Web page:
Regulations

Virginia's Consumer Data Protection Act: What You Need to Know

New Regulation - CDPA-04

Product Counsel Nicole Dobias, CIPP/US provides a primer on the latest data protection act and how it affects businesses in the U.S.

Earlier this month, Virginia became the second state to enact a comprehensive privacy law with the passing of the Consumer Data Protection Act (CDPA). The CDPA bears similarities to both the CCPA (California’s comprehensive privacy law) and the GDPR (the EU’s comprehensive privacy law). The CDPA becomes effective in 2023.

The CDPA is only eight pages, linked here, but we break it down to the basics below. 

Scope and Definitions

The law applies to anyone that either conducts business in Virginia or produces products or services for Virginia residents, and either processes personal data of at least 100,000 consumers or processes personal data of at least 25,000 consumers and derives over 50% of business profits from the sale of personal data.

The CDPA affords the term “personal data” a broad definition, encompassing “any information that is linked or reasonably linkable to an identified or identifiable natural person.” The term “processing” is similarly broad, including “any operation or set of operations performed… such as the collection, use, storage, disclosure, analysis, deletion, or modification of personal data.”

Notably, the CDPA uses GDPR terms “controller” and “processor,” referring to the controller as someone who determines the purpose for processing personal data and the processor as someone who processes the data on behalf of the controller. 

Consumer Rights

The CDPA grants consumers in Virginia similar rights to those afforded in both the CPPA and GDPR. Consumers have the right to submit a request to the controller to:

  1. Confirm whether the controller is processing their personal data;
  2. Correct inaccuracies in their personal data;
  3. Have their personal data deleted;
  4. Obtain a copy of their personal data; and
  5. Opt out of the controller’s sale and processing of their personal data for targeted advertising or profiling purposes.

Controllers who receive such a request have 45 days to respond. If the controller declines to take the requested action, it must notify the consumer of this decision along with its justification within 45 days and give the consumer an opportunity (and means) to appeal.

Controller Responsibilities

The CDPA requires controllers to have a privacy notice that discloses to consumers:

  1. The categories of personal information the controller processes;
  2. The purpose for processing the personal data;
  3. How consumers can (easily) exercise their rights under the act;
  4. The categories of personal data the controller shares with third parties; and
  5. The categories of third parties the controller shares personal data with.

The CDPA’s additional controller responsibilities largely mirror the Fair Information Privacy Practices (adopted as guidelines by the OECD), requiring controllers to do the following:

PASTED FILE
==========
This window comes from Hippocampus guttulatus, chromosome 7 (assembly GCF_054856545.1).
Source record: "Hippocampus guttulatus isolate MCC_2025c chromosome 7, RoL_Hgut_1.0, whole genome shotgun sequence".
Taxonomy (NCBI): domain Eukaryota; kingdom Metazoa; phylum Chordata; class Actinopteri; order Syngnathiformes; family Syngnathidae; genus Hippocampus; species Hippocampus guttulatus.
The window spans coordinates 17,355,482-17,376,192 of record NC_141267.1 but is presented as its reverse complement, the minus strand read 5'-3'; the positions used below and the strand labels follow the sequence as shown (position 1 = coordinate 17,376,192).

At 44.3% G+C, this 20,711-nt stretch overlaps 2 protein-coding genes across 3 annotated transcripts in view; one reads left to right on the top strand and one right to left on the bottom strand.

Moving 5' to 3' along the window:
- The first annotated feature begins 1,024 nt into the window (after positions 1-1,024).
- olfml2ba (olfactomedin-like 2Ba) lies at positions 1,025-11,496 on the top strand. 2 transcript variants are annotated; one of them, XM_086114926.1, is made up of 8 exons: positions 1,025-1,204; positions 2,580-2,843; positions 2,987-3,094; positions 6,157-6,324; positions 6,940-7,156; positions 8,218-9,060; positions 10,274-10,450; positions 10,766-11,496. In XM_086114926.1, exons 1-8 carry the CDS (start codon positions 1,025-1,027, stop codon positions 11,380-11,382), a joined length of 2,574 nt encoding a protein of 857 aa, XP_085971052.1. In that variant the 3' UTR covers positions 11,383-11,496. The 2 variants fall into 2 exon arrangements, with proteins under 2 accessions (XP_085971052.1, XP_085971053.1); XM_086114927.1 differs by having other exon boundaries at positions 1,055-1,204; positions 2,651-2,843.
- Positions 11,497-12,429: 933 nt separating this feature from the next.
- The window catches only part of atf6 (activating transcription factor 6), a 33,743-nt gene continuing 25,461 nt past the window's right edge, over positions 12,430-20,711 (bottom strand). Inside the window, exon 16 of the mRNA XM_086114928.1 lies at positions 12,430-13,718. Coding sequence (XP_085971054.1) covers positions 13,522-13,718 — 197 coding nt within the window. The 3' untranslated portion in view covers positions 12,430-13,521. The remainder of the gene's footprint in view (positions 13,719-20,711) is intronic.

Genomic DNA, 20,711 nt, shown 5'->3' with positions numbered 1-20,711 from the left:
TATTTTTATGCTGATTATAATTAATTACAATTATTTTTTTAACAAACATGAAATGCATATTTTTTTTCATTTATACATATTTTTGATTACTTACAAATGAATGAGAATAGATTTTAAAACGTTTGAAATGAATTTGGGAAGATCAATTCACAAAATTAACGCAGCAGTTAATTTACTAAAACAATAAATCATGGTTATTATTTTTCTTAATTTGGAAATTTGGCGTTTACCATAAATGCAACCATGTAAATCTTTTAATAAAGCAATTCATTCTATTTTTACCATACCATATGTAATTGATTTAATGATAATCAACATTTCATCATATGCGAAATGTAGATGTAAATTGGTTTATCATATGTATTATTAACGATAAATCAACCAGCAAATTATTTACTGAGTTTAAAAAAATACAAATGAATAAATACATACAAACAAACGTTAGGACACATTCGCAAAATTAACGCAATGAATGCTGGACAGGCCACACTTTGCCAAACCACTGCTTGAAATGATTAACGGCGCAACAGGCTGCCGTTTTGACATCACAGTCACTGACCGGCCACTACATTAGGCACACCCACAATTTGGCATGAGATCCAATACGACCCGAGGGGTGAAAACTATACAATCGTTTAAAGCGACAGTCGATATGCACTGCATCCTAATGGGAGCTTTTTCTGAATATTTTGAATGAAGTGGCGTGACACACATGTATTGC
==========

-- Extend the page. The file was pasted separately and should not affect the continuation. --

1. Limit what personal data is collected to what is adequate, relevant, and reasonably necessary to the purposes for which such data is processed;
  2. Not process personal data that is not reasonably necessary nor consistent with the disclosed purpose for processing;
  3. Have reasonable administrative, technical, and physical data security practices to protect and ensure the confidentiality, integrity and accessibility of personal data;
  4. Not process personal data in violation of state laws that prohibit unlawful discrimination against consumers; and
  5. Not process personal data without express consumer consent.

Processor Responsibilities and Data Processing Contracts

Processors have an obligation to adhere to any instructions given by the controller, and to assist the controller in meeting its requirements.

Controllers and processors are required to execute a data processing contract that ensures the processor will do the following:

  1. Subject anyone processing the personal data to a duty of confidentiality;
  2. Delete any personal data given to it by the controller upon request;
  3. Make available any information to the controller that is necessary to demonstrate compliance with the CDPA;
  4. Cooperate with the controller’s reasonable assessments; and
  5. Require any sub processors to meet the same obligations as the processor with respect to personal data.

Enforcement and Violations

There is no private right of action under the CDPA. Instead, Virgina's Attorney General has sole enforcement authority. Upon notice of a violation from the attorney general, controllers have 30 days to fix the problem. If they do not, then they are subject to up to $7,500 per violation.

How Can Clickwrap Help?

Clickwrap can help you manage disclosures, consents, and opt outs. Clickwrap can also help you get processors to sign data processing contracts quickly and efficiently, which should be standardized and easily accepted with a single click. Learn more in our eBook, 101 Ways to Use Clickwrap.


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